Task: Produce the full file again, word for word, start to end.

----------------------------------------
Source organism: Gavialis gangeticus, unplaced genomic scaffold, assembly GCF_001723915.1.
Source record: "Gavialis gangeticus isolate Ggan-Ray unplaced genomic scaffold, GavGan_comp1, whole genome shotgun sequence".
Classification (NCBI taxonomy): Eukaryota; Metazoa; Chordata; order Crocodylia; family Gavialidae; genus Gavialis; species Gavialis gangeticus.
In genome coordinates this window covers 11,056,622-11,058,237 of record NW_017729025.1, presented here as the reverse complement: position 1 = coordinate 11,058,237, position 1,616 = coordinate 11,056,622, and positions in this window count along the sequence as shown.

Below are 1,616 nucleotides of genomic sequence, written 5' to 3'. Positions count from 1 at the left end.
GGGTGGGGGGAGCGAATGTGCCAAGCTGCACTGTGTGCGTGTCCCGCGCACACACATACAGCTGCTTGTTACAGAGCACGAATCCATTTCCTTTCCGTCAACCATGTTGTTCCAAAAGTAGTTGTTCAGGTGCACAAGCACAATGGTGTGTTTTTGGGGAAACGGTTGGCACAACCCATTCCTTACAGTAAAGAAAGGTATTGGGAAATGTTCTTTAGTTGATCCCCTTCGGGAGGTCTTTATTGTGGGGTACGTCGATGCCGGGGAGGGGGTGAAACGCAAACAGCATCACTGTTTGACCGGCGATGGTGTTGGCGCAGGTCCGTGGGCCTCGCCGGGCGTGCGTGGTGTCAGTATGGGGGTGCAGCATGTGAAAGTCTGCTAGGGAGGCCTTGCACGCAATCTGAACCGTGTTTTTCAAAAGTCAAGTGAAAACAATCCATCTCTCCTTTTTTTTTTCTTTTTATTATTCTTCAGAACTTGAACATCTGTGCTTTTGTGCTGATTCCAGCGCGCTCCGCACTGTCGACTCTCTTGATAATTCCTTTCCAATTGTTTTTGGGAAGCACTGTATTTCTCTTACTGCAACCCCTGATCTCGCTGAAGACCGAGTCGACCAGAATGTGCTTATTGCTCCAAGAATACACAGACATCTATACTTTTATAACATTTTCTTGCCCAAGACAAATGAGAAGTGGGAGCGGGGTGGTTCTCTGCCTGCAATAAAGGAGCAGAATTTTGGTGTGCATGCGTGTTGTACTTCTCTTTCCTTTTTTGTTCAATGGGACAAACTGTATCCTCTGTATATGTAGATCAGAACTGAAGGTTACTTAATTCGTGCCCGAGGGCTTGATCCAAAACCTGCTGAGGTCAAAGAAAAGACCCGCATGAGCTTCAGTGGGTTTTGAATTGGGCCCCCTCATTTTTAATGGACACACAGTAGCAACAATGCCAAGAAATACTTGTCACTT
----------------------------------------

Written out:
Source organism: Gavialis gangeticus, unplaced genomic scaffold, assembly GCF_001723915.1.
Source record: "Gavialis gangeticus isolate Ggan-Ray unplaced genomic scaffold, GavGan_comp1, whole genome shotgun sequence".
Classification (NCBI taxonomy): Eukaryota; Metazoa; Chordata; order Crocodylia; family Gavialidae; genus Gavialis; species Gavialis gangeticus.
In genome coordinates this window covers 11,056,622-11,058,237 of record NW_017729025.1, presented here as the reverse complement: position 1 = coordinate 11,058,237, position 1,616 = coordinate 11,056,622, and positions in this window count along the sequence as shown.

Below are 1,616 nucleotides of genomic sequence, written 5' to 3'. Positions count from 1 at the left end.
GGGTGGGGGGAGCGAATGTGCCAAGCTGCACTGTGTGCGTGTCCCGCGCACACACATACAGCTGCTTGTTACAGAGCACGAATCCATTTCCTTTCCGTCAACCATGTTGTTCCAAAAGTAGTTGTTCAGGTGCACAAGCACAATGGTGTGTTTTTGGGGAAACGGTTGGCACAACCCATTCCTTACAGTAAAGAAAGGTATTGGGAAATGTTCTTTAGTTGATCCCCTTCGGGAGGTCTTTATTGTGGGGTACGTCGATGCCGGGGAGGGGGTGAAACGCAAACAGCATCACTGTTTGACCGGCGATGGTGTTGGCGCAGGTCCGTGGGCCTCGCCGGGCGTGCGTGGTGTCAGTATGGGGGTGCAGCATGTGAAAGTCTGCTAGGGAGGCCTTGCACGCAATCTGAACCGTGTTTTTCAAAAGTCAAGTGAAAACAATCCATCTCTCCTTTTTTTTTTCTTTTTATTATTCTTCAGAACTTGAACATCTGTGCTTTTGTGCTGATTCCAGCGCGCTCCGCACTGTCGACTCTCTTGATAATTCCTTTCCAATTGTTTTTGGGAAGCACTGTATTTCTCTTACTGCAACCCCTGATCTCGCTGAAGACCGAGTCGACCAGAATGTGCTTATTGCTCCAAGAATACACAGACATCTATACTTTTATAACATTTTCTTGCCCAAGACAAATGAGAAGTGGGAGCGGGGTGGTTCTCTGCCTGCAATAAAGGAGCAGAATTTTGGTGTGCATGCGTGTTGTACTTCTCTTTCCTTTTTTGTTCAATGGGACAAACTGTATCCTCTGTATATGTAGATCAGAACTGAAGGTTACTTAATTCGTGCCCGAGGGCTTGATCCAAAACCTGCTGAGGTCAAAGAAAAGACCCGCATGAGCTTCAGTGGGTTTTGAATTGGGCCCCCTCATTTTTAATGGACACACAGTAGCAACAATGCCAAGAAATACTTGTCACTT